Continuing claims fell by -116k to 5,072k in the week of December 26, following a downward revision in the prior week’s reading that left a 5,198k figure. We expect continuing claims to fall -132k to the 4,940k area for the week ending on January 2. Though rising coronavirus restrictions are likely prompting some stalling in the continuing claims downtrend, we expect resumed bigger declines into early-2021. Continuing claims fell by -767k between the November and December BLS survey weeks. We saw much larger prior declines of -1,734k in November, a hefty -4,924k in October BLS, -1,745k in September, -2,459k in August, -2,280k in July, and -1,610k in June.
Retail/Ex-Auto Sales: -0.2%/-0.4%
We expect a -0.2% December retail sales headline dip with a -0.4% ex-autos decline, following respective November decreases of -1.1% and -0.9%. We expect an 8.2% bounce for the CPI gasoline index that should give a boost to service station sales. Unit vehicle sales rebounded to 16.3 mln in December, and this should support the auto dealer component, after a 15.6 mln pace in November. Typical strength is being undermined by rising coronavirus restrictions during the holiday shopping season. Regardless, we expect strength in non-store sales, and some continuation of the rebound for sales of clothing, furniture, electronics, and appliances as we further reverse the big Q2 hit. Real consumer spending is expected to grow at a 2.8% rate in Q4 after a robust 41.0% growth clip in Q3.
We expect a 0.2% December PPI headline rise with a 0.1% core price gain, following gains of 0.1% for both in November. As expected readings would result in a y/y headline PPI metric of 0.6%, down from 0.8% in November. We expect a 1.3% y/y rate for the core, down from 1.4% in November. A rebound in energy prices should boost the headline. The y/y headline PPI reading should climb to a peak in the 3.4% area in April due to hard comparisons, while the core y/y rate rises to a peak near 2.2% around May. Oil prices are rebounding after a fall pause and a bottom in April, thanks to a better supply-demand balance in the petroleum sector, and supply constraints for some sectors should remain problematic into Q1.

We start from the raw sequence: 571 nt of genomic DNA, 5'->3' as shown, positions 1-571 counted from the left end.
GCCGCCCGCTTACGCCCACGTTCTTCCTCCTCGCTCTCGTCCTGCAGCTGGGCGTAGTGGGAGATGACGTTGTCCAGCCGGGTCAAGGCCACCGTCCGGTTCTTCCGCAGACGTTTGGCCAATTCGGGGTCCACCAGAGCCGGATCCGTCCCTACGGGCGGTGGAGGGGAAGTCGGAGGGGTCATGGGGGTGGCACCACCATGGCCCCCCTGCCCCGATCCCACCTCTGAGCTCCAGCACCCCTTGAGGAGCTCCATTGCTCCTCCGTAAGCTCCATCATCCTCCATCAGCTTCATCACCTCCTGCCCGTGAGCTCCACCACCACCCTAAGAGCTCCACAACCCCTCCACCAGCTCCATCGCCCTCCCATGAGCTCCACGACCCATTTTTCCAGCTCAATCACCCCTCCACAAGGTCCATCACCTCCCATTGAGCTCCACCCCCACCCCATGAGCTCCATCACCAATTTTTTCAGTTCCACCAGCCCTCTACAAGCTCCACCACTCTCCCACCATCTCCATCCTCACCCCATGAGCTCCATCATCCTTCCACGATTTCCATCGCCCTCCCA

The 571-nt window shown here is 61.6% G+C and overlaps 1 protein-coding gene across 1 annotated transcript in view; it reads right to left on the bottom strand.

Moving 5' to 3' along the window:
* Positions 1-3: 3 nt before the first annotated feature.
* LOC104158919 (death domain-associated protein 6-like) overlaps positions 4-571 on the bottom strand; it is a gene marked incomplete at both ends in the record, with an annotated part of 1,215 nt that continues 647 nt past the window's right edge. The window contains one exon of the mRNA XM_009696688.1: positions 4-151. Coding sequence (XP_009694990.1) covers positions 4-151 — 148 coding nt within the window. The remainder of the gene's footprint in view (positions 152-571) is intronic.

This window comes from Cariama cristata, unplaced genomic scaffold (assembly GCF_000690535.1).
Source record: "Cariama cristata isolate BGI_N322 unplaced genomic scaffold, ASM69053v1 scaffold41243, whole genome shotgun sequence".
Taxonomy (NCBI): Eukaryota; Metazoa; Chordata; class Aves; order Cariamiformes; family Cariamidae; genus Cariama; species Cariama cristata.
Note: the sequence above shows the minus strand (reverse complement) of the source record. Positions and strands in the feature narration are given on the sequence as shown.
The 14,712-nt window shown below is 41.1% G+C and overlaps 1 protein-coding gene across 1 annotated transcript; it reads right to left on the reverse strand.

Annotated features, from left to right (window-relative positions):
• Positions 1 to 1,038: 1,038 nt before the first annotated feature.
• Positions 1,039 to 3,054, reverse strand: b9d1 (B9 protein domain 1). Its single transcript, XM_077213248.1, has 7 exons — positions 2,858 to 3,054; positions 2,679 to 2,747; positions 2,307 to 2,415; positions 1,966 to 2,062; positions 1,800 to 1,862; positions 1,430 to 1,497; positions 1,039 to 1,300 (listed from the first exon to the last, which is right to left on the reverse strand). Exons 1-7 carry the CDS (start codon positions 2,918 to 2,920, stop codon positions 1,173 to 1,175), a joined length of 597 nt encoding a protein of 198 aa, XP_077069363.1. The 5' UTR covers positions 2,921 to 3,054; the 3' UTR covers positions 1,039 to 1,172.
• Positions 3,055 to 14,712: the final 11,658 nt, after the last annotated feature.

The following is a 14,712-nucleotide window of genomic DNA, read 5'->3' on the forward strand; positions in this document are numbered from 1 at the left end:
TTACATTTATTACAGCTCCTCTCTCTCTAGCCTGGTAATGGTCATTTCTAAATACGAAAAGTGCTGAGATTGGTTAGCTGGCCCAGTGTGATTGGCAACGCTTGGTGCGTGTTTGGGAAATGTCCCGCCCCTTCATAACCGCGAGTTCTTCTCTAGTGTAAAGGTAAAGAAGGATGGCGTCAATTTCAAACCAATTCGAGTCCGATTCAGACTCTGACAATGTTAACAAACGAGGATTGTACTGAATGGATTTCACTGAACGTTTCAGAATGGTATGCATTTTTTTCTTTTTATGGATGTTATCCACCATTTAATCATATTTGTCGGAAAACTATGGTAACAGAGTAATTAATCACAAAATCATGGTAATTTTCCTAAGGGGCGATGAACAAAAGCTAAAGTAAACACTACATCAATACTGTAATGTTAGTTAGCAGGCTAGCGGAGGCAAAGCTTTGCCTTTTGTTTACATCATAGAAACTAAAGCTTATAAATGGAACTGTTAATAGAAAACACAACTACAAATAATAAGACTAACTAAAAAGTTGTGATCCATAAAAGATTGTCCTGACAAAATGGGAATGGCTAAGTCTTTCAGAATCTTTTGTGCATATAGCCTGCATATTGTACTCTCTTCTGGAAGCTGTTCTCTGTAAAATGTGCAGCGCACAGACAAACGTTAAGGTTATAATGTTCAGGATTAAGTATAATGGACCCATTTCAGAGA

Empire State/Philly Fed Index: 6.0/13.0
The Empire State index is assumed to rise to 6.0 in January from 4.9 in December, after plunging to an all-time low of -78.2 in April, versus a bottom from the last recession of -33.7 in March of 2009. The Philly Fed index is seen rebounding to 13.0 in January from 11.1, versus a 40-year low of -56.6 in April. The Philly Fed index posted a bottom in the last recession of -40.9 in November of 2008. These diffusion indexes should remain elevated as factory activity continues to ramp up. We have coronavirus headwinds since late-November that have restrained the indexes, but a second round of stimulus and coronavirus vaccines should provide a Q1 lift. Producers continue to face remarkably lean inventories and rebounding demand in many industries above pre-pandemic levels that should sustain production increases despite retail sector disruptions from virus outbreaks.
Industrial Production: 0.6%